The researchers are not sure if different human species interacted in Africa.
“At the moment, that question remains open,” Lombard said, “but as work continues, we might start to shed light on such a possibility.”
Geological barriers probably did not keep the various populations apart, but climate-related factors might have done so.
“In southern Africa, extreme drought is always a possibility,” Lombard explained, “but we also need to keep in mind that it is a diverse landscape in which species adapted to different niches without so-called barriers.”
It appears that archaic forms of our species did not just emerge in one place, such as South Africa.
“We see this gradual transition from archaic to modern forms in North, East, and southern Africa, and fossils of modern, transitional and archaic forms are found in all three of these regions,” Schlebusch said.
The scientific consensus is that Homo erectus — a species with the ability to make hand axes out of stone and to cook with fire — evolved into H. heidelbergensis, which then gradually evolved into H. sapiens.
Researchers also believe H. heidelbergensis was the common ancestor of H. sapiens and Neanderthals. The latter two populations split around 700,000 years ago.
“When Homo heidelbergensis moved out of Africa,” Schlebusch said, “they became Neanderthals in Europe and West Asia and Denisovans in Asia, although Denisovans might have had additional input from another archaic species. But the Homo heidelbergensis that remained in Africa continued to evolve and turned into modern humans.”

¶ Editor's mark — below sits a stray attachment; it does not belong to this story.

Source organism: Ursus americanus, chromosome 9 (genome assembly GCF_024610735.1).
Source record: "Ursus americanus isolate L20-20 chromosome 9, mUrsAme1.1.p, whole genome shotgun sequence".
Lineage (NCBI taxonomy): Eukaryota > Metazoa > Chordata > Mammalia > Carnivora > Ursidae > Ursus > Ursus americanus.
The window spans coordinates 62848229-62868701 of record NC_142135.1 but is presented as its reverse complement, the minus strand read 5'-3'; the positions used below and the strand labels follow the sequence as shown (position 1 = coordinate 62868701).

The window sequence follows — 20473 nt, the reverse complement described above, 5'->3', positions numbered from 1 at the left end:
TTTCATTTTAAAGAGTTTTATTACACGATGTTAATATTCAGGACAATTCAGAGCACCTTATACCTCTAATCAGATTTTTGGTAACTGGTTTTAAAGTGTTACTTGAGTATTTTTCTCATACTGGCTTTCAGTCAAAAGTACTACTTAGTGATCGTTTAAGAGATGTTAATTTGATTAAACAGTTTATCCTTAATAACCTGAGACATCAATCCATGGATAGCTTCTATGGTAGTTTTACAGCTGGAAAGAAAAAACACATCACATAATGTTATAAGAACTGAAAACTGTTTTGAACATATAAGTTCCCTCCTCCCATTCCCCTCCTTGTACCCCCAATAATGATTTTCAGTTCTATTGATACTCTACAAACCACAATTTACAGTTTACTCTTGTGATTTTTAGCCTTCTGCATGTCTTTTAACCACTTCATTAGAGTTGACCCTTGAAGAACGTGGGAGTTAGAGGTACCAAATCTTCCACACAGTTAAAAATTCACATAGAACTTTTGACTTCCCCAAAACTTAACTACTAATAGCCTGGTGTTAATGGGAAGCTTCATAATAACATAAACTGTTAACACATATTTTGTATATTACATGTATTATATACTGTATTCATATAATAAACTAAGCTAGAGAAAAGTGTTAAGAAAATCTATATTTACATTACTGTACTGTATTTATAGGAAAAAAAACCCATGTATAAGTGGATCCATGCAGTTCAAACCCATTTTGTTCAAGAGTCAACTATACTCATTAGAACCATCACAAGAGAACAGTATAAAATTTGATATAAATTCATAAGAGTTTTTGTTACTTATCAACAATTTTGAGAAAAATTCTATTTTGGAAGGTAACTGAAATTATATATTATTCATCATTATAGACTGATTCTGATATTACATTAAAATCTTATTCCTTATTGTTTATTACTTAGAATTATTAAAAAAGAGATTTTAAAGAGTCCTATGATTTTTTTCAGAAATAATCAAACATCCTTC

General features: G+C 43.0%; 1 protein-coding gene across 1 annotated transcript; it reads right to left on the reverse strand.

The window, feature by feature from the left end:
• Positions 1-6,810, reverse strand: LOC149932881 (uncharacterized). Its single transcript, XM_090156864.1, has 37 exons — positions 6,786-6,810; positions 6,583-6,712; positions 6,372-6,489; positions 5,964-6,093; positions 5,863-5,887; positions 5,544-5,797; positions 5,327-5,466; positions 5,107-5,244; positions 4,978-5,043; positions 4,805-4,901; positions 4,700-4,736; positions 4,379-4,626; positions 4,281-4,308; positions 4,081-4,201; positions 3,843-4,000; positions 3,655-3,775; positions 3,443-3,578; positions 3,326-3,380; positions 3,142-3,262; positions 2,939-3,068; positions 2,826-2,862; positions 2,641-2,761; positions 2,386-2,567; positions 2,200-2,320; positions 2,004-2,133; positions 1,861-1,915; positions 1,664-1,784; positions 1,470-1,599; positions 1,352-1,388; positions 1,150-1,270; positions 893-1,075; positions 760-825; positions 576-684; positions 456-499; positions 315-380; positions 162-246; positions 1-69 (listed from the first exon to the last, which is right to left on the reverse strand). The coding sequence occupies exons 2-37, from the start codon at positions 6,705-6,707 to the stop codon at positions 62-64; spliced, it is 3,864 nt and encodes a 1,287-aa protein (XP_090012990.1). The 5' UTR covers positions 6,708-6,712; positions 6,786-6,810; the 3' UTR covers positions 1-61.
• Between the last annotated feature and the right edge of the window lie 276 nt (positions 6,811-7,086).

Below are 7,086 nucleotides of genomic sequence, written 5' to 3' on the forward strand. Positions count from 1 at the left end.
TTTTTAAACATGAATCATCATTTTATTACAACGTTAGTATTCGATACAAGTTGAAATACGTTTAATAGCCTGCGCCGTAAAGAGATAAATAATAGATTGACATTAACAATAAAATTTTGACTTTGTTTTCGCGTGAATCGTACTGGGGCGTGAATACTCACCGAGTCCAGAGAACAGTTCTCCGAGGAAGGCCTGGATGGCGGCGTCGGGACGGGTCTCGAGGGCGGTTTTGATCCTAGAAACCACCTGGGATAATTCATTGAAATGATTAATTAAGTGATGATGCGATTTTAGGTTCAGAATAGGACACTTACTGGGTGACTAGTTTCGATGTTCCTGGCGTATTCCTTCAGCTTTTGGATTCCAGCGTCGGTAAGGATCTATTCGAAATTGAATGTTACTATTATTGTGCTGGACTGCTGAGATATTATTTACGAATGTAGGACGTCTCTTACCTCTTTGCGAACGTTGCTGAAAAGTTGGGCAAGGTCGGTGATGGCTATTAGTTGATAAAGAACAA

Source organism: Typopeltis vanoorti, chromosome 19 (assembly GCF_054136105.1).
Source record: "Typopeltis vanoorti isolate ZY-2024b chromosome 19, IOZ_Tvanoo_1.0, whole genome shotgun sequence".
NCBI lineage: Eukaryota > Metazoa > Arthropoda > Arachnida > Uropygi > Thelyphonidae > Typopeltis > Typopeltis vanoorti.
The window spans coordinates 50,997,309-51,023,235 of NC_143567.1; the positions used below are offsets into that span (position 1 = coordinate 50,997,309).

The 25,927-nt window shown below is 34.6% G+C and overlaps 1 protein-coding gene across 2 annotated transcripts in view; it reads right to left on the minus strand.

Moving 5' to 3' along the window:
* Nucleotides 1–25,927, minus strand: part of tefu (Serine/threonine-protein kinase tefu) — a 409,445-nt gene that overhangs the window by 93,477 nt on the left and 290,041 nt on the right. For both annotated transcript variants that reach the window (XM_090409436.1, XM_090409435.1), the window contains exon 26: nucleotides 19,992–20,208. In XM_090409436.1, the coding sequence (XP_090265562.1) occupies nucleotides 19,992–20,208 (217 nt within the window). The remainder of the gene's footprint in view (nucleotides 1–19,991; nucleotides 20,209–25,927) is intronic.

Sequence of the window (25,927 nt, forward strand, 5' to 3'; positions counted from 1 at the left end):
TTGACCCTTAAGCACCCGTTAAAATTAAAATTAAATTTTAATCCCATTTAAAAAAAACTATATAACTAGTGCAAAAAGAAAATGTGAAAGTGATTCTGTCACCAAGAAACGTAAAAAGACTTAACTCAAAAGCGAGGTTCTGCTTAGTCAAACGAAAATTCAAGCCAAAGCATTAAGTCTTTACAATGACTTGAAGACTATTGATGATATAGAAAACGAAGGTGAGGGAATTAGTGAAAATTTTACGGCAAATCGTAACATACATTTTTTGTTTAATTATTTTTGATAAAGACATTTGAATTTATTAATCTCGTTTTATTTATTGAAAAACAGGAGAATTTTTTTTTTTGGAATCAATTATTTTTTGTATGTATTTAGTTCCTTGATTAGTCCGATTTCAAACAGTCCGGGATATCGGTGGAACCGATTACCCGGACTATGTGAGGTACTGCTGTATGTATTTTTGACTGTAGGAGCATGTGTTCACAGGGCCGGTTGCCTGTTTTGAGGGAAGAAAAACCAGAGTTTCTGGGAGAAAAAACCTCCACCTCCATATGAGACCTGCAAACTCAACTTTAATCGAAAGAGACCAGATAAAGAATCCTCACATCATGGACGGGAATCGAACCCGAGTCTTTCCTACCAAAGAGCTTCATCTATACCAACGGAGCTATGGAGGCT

Anthropologists now question whether or not Neanderthals should be classified as a different species.
“The species definition is actually very vague, especially for hominid evolution. My personal opinion is that they should not be regarded as a separate species,” Schlebusch said. “What is important for me, at least, is that they were still close enough genetically to humans to produce viable offspring and that, for me, is enough to motivate that they were in the same species as us.”
People today of European and Asian heritage retain Neanderthal and Denisovan DNA. Genetic variants tied to heritage can impact human health. For example, prior research found that Tibetans can tolerate high altitudes better than others due to a genetic variant inherited from an ancient human ancestor, possibly Neanderthals.
Likewise, the researchers found that the African Iron Age individuals carried a genetic variant that protected against malaria, and two had a variant that offered resistance against sleeping sickness.
“These variants would have evolved in regions where these diseases are endemic, i.e. tropical Africa,” Schlebusch explained.
When these people migrated to southern Africa, however, natural selection gradually caused them to lose the protective genetic variants because the diseases tied to them were not endemic in many parts of southern Africa. As a result, the variants are not common in present day San hunter-gatherers.
The ability of any individual to fight off disease, or to tolerate certain environmental conditions, could therefore be connected to ancestry going far back in time.
“We are working on several other African genetic projects involving modern day and ancient Africans,” Schlebusch said, “and we hope to help resolve our species’ deep history in Africa through these studies.”